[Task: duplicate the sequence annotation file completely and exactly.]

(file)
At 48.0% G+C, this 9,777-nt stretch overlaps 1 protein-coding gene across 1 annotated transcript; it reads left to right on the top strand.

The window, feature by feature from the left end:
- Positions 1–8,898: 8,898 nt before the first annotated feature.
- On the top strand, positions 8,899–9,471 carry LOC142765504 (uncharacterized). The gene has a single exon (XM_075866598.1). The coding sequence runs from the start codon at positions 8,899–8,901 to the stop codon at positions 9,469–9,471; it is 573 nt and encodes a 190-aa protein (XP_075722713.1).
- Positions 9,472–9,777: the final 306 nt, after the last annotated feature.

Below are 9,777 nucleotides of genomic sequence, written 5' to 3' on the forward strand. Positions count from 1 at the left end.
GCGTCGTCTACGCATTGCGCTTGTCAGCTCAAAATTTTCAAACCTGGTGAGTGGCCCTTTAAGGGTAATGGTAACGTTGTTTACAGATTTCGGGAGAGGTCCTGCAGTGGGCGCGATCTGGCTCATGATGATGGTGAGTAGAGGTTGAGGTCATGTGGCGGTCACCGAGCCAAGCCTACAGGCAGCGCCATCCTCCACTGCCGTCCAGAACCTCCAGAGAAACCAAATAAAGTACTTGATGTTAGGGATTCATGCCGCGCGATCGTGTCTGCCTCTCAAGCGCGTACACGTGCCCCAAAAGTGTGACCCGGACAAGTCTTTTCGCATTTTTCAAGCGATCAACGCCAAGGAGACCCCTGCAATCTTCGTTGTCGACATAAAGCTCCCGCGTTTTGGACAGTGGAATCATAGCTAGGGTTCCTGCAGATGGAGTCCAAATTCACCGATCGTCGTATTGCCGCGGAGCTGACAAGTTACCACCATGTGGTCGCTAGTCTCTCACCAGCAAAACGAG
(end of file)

At 48.0% G+C, this 9,777-nt stretch overlaps 1 protein-coding gene across 1 annotated transcript; it reads left to right on the top strand.

The window, feature by feature from the left end:
- Positions 1–8,898: 8,898 nt before the first annotated feature.
- On the top strand, positions 8,899–9,471 carry LOC142765504 (uncharacterized). The gene has a single exon (XM_075866598.1). The coding sequence runs from the start codon at positions 8,899–8,901 to the stop codon at positions 9,469–9,471; it is 573 nt and encodes a 190-aa protein (XP_075722713.1).
- Positions 9,472–9,777: the final 306 nt, after the last annotated feature.

Below are 9,777 nucleotides of genomic sequence, written 5' to 3' on the forward strand. Positions count from 1 at the left end.
GCGTCGTCTACGCATTGCGCTTGTCAGCTCAAAATTTTCAAACCTGGTGAGTGGCCCTTTAAGGGTAATGGTAACGTTGTTTACAGATTTCGGGAGAGGTCCTGCAGTGGGCGCGATCTGGCTCATGATGATGGTGAGTAGAGGTTGAGGTCATGTGGCGGTCACCGAGCCAAGCCTACAGGCAGCGCCATCCTCCACTGCCGTCCAGAACCTCCAGAGAAACCAAATAAAGTACTTGATGTTAGGGATTCATGCCGCGCGATCGTGTCTGCCTCTCAAGCGCGTACACGTGCCCCAAAAGTGTGACCCGGACAAGTCTTTTCGCATTTTTCAAGCGATCAACGCCAAGGAGACCCCTGCAATCTTCGTTGTCGACATAAAGCTCCCGCGTTTTGGACAGTGGAATCATAGCTAGGGTTCCTGCAGATGGAGTCCAAATTCACCGATCGTCGTATTGCCGCGGAGCTGACAAGTTACCACCATGTGGTCGCTAGTCTCTCACCAGCAAAACGAG